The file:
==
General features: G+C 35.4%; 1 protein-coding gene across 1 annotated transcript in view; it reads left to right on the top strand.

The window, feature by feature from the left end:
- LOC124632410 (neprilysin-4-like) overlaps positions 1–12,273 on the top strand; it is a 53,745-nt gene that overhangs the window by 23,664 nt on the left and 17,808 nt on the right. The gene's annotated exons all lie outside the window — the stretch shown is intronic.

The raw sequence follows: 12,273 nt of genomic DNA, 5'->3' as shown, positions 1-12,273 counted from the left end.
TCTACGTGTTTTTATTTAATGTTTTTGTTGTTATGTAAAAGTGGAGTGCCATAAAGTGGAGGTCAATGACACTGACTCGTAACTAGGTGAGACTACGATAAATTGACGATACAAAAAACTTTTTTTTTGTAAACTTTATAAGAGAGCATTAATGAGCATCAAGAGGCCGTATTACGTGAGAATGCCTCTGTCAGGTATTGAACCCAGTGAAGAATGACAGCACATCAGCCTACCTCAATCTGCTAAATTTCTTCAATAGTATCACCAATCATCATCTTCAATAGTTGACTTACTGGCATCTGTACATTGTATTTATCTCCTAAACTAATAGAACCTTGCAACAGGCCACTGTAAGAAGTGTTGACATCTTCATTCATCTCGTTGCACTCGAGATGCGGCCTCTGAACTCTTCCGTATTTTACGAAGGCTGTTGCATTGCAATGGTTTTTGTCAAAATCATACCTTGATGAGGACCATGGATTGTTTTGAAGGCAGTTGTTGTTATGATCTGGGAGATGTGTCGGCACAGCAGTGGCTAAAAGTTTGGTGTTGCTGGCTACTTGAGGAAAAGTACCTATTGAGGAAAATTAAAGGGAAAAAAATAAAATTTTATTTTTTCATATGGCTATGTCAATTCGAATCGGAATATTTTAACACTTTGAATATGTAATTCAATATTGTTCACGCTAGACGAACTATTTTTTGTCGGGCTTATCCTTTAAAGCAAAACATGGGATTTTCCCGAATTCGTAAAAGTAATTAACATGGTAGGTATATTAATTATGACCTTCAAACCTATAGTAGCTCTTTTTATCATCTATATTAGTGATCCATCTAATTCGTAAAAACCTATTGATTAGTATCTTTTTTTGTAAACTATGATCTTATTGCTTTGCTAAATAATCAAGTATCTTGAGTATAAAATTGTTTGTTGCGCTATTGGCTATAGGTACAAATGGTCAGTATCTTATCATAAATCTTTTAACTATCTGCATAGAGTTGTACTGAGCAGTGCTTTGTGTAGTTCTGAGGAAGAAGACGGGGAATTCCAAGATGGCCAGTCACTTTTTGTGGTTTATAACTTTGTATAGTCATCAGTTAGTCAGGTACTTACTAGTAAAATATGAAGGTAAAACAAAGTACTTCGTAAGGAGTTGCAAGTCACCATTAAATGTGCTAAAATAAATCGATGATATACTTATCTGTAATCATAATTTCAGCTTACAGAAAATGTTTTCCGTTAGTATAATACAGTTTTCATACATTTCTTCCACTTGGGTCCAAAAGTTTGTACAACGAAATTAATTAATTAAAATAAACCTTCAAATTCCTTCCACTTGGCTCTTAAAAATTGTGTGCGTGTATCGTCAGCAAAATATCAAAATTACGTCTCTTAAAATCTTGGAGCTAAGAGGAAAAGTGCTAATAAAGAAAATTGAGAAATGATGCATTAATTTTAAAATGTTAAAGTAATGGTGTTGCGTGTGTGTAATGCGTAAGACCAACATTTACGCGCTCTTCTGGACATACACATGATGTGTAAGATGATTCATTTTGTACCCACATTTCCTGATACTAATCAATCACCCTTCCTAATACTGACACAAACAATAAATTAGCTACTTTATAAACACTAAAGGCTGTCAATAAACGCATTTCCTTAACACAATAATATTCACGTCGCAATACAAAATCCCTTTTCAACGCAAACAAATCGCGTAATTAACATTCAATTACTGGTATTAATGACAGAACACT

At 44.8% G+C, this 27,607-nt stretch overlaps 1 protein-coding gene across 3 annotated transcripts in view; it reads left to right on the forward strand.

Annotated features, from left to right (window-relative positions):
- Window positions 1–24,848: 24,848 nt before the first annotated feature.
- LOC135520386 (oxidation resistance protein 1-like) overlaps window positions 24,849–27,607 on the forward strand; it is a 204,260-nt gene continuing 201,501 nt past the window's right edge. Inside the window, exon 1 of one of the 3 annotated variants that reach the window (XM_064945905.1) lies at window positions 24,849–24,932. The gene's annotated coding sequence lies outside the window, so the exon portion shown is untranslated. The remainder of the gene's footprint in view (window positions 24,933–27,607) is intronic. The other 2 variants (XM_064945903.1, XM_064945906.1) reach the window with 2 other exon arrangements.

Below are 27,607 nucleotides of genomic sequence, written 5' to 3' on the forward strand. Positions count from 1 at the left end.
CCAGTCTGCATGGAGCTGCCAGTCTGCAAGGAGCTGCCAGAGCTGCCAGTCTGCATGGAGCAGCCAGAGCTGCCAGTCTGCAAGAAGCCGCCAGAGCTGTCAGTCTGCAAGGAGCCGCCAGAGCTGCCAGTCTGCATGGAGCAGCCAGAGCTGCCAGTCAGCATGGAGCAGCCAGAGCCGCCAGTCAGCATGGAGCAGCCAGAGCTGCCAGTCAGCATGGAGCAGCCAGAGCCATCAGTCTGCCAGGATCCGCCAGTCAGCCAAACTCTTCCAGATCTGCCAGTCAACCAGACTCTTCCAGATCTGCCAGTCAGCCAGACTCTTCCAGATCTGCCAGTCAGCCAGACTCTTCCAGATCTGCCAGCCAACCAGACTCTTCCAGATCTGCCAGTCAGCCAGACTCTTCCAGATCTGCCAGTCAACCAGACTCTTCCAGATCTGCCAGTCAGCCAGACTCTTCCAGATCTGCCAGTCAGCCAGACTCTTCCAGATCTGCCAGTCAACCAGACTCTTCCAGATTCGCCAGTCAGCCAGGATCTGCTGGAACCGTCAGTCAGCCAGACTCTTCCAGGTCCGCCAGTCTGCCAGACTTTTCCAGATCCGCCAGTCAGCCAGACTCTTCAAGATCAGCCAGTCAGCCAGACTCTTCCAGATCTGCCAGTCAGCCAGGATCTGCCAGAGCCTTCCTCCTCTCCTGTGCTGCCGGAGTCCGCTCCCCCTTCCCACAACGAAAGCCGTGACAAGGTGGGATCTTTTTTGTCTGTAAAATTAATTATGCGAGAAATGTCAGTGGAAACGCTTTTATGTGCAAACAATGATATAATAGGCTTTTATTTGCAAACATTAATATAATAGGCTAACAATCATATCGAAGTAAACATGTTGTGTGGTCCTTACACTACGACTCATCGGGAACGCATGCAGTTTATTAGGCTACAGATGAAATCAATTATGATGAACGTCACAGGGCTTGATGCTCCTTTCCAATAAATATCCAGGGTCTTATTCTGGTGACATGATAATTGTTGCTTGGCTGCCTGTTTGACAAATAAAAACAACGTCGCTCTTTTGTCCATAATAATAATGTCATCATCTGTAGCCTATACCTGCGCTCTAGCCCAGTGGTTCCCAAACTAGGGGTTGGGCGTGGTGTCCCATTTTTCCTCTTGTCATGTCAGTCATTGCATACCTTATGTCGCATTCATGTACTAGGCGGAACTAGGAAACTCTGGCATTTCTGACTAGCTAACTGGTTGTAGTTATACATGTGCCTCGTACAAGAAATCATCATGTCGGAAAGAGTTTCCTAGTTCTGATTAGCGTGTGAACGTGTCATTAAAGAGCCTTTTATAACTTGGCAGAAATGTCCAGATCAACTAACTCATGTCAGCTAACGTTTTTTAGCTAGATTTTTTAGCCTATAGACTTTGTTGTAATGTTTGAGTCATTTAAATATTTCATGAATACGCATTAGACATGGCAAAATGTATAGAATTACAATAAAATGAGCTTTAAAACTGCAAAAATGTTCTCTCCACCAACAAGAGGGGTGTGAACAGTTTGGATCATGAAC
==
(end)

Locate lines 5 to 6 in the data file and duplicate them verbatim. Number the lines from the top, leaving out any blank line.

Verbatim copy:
TCTACGTGTTTTTATTTAATGTTTTTGTTGTTATGTAAAAGTGGAGTGCCATAAAGTGGAGGTCAATGACACTGACTCGTAACTAGGTGAGACTACGATAAATTGACGATACAAAAAACTTTTTTTTTGTAAACTTTATAAGAGAGCATTAATGAGCATCAAGAGGCCGTATTACGTGAGAATGCCTCTGTCAGGTATTGAACCCAGTGAAGAATGACAGCACATCAGCCTACCTCAATCTGCTAAATTTCTTCAATAGTATCACCAATCATCATCTTCAATAGTTGACTTACTGGCATCTGTACATTGTATTTATCTCCTAAACTAATAGAACCTTGCAACAGGCCACTGTAAGAAGTGTTGACATCTTCATTCATCTCGTTGCACTCGAGATGCGGCCTCTGAACTCTTCCGTATTTTACGAAGGCTGTTGCATTGCAATGGTTTTTGTCAAAATCATACCTTGATGAGGACCATGGATTGTTTTGAAGGCAGTTGTTGTTATGATCTGGGAGATGTGTCGGCACAGCAGTGGCTAAAAGTTTGGTGTTGCTGGCTACTTGAGGAAAAGTACCTATTGAGGAAAATTAAAGGGAAAAAAATAAAATTTTATTTTTTCATATGGCTATGTCAATTCGAATCGGAATATTTTAACACTTTGAATATGTAATTCAATATTGTTCACGCTAGACGAACTATTTTTTGTCGGGCTTATCCTTTAAAGCAAAACATGGGATTTTCCCGAATTCGTAAAAGTAATTAACATGGTAGGTATATTAATTATGACCTTCAAACCTATAGTAGCTCTTTTTATCATCTATATTAGTGATCCATCTAATTCGTAAAAACCTATTGATTAGTATCTTTTTTTGTAAACTATGATCTTATTGCTTTGCTAAATAATCAAGTATCTTGAGTATAAAATTGTTTGTTGCGCTATTGGCTATAGGTACAAATGGTCAGTATCTTATCATAAATCTTTTAACTATCTGCATAGAGTTGTACTGAGCAGTGCTTTGTGTAGTTCTGAGGAAGAAGACGGGGAATTCCAAGATGGCCAGTCACTTTTTGTGGTTTATAACTTTGTATAGTCATCAGTTAGTCAGGTACTTACTAGTAAAATATGAAGGTAAAACAAAGTACTTCGTAAGGAGTTGCAAGTCACCATTAAATGTGCTAAAATAAATCGATGATATACTTATCTGTAATCATAATTTCAGCTTACAGAAAATGTTTTCCGTTAGTATAATACAGTTTTCATACATTTCTTCCACTTGGGTCCAAAAGTTTGTACAACGAAATTAATTAATTAAAATAAACCTTCAAATTCCTTCCACTTGGCTCTTAAAAATTGTGTGCGTGTATCGTCAGCAAAATATCAAAATTACGTCTCTTAAAATCTTGGAGCTAAGAGGAAAAGTGCTAATAAAGAAAATTGAGAAATGATGCATTAATTTTAAAATGTTAAAGTAATGGTGTTGCGTGTGTGTAATGCGTAAGACCAACATTTACGCGCTCTTCTGGACATACACATGATGTGTAAGATGATTCATTTTGTACCCACATTTCCTGATACTAATCAATCACCCTTCCTAATACTGACACAAACAATAAATTAGCTACTTTATAAACACTAAAGGCTGTCAATAAACGCATTTCCTTAACACAATAATATTCACGTCGCAATACAAAATCCCTTTTCAACGCAAACAAATCGCGTAATTAACATTCAATTACTGGTATTAATGACAGAACACT

At 44.8% G+C, this 27,607-nt stretch overlaps 1 protein-coding gene across 3 annotated transcripts in view; it reads left to right on the forward strand.